Anti-whaling campaigner Paul Watson, arrested Sunday in Frankfurt on a warrant from Costa Rica on charges relating to a high seas confrontation in 2002, has spent decades battling seal hunters.
The Canadian, 61, an early member of Greenpeace who also spent time with the merchant marine, devoted himself to saving marine life in 1977, forming the Earth Force Society, which later became the Sea Shepherd Conservation Society.
"Our goal is to protect the oceans because if they die, we will all die," he told AFP in a 2010 interview.
Born in Toronto in 1950, Watson says on his website that he carried out his first animal activism at the age of nine — setting out to confiscate and destroy animal traps.
But it was during a skirmish with Soviet whalers in 1975, in which he was stuck in an inflatable dinghy between hunters with harpoons and the whale pod, that he says developed his deep sympathy for whales.
In 1978 the Society bought its first ship, a British sea trawler, and renamed the vessel the Sea Shepherd.
"I happen to think that whales are more intelligent than people," he told the Sydney Morning Herald in 2010. "Certainly their languages are more complex and their communication skills are more complex."
"We put ourselves between a harpoon and a whale. They fired the harpoon over our head and hit a female from the pod. She screamed; it was like a woman screaming and there were fountains of blood," Watson told the Herald.
Just as another fatally wounded whale was about to attack Watson's dinghy, the giant animal caught his eye and changed its mind.
"As I looked up at that eye, rising out of the water, an eye the size of my fist; what I saw there really changed my life forever. Because I saw understanding. He understood what we were trying to do. I saw the muscles pull, and he pulled himself back and slipped under the sea to die."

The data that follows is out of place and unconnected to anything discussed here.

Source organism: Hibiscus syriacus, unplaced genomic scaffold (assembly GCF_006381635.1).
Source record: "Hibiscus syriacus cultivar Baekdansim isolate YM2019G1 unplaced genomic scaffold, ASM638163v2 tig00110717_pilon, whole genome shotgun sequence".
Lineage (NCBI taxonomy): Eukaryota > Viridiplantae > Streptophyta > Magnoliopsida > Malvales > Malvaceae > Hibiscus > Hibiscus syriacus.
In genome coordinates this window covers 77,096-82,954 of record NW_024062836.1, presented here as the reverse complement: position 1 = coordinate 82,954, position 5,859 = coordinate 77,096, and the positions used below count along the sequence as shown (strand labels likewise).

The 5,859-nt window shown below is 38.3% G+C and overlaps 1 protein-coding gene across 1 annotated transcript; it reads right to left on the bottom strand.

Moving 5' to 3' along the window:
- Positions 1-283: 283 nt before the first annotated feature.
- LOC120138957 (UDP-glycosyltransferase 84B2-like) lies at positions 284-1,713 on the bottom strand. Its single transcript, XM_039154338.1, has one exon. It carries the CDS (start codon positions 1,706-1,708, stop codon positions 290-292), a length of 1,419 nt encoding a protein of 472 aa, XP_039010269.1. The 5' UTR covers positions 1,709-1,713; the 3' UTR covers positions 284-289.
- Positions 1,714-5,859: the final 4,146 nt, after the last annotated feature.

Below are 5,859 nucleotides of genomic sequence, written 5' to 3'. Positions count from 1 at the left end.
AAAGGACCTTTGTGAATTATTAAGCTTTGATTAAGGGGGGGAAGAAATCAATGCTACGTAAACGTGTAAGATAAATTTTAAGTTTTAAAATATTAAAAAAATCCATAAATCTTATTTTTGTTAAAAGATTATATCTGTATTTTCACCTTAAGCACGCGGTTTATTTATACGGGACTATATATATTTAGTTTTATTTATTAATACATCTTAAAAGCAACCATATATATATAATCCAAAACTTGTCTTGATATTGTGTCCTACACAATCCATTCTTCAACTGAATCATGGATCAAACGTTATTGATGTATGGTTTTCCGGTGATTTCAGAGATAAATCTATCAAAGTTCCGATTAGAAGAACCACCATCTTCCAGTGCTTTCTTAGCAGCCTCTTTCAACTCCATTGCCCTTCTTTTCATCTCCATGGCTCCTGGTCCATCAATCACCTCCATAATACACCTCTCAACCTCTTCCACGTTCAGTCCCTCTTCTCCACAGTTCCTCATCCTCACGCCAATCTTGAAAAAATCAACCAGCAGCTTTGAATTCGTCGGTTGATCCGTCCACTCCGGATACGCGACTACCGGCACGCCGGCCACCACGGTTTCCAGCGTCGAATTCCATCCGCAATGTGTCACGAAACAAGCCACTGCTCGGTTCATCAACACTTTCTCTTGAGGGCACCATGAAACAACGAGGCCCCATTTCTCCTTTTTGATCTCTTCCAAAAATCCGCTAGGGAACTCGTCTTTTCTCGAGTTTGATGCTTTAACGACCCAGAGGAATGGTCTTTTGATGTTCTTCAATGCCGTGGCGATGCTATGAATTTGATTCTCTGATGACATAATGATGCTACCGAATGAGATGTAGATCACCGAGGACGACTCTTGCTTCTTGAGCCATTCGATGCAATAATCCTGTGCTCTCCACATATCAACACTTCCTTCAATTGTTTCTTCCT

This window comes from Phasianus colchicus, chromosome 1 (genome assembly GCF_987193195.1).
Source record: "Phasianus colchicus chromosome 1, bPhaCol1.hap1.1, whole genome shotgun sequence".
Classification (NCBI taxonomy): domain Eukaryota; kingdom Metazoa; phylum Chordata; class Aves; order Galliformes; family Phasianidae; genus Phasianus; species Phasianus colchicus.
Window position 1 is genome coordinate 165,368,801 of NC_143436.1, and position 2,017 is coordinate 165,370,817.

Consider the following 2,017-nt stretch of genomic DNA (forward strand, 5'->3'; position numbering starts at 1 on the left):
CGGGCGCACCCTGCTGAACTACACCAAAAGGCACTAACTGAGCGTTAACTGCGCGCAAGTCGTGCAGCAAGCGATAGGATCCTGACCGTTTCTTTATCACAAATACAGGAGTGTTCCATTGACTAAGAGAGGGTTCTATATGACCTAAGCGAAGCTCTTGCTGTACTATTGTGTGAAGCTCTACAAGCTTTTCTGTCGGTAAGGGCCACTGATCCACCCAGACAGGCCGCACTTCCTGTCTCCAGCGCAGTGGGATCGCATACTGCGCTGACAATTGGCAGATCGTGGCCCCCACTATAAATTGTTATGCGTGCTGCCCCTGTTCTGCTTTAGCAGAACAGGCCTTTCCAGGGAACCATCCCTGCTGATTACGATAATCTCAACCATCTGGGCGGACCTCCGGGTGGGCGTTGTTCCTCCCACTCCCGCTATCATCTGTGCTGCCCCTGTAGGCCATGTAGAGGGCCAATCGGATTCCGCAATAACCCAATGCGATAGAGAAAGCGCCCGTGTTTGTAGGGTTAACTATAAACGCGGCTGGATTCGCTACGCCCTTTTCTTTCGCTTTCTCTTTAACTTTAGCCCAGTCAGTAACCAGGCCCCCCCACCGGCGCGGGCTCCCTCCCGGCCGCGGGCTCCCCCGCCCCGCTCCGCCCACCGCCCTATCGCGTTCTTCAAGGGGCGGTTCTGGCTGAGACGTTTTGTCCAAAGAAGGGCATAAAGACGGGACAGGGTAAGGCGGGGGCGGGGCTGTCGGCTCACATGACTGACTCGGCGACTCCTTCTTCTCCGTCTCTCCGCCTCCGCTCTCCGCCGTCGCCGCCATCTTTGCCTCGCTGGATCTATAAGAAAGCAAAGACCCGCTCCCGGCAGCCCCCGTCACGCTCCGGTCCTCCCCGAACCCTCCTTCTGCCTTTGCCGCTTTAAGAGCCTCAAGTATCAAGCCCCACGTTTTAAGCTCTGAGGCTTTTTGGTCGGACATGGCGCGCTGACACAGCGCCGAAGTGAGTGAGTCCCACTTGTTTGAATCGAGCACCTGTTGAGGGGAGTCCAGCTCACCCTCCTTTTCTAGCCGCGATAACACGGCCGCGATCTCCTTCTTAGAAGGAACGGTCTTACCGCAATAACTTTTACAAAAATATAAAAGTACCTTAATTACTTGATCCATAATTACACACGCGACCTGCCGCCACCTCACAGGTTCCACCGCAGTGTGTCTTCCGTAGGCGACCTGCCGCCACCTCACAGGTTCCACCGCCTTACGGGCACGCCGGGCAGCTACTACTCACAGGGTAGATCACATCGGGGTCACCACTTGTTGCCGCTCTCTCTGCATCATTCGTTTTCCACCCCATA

The Sea Shepherd, which has increasingly clashed with Japanese whalers in the Southern Ocean, prides itself on "innovative direct-action tactics" to confront so-called "illegal" activity on the high seas — including the use of acoustic weapons, water cannon and stink bombs against whalers.
The not-for-profit group has also trailed seal hunters and fought campaigns for sharks and dolphins, as well as regularly patrolling the Galapagos Islands.
In 2010 it clashed violently with Japanese boats, leading to the sinking of Sea Shepherd's high-tech superboat boat Ady Gil in the remote Southern Ocean.
Despite its radical tactics, Sea Shepherd has garnered the support of Hollywood A-listers such as Sean Penn and French screen siren Brigitte Bardot along the way.
Benefactors include rock legend Mick Jagger, Red Hot Chili Peppers frontman Anthony Kiedis, surfing champion Kelly Slater, and actors Christian Bale and Edward Norton.
Watson, who claims in his biography to have co-founded Greenpeace but said he parted ways with the the group over arguments about protest tactics, told the Herald he loved the sea for the "total sense of freedom."
"You're out beyond the bounds of government control and you're one with nature, really," he said.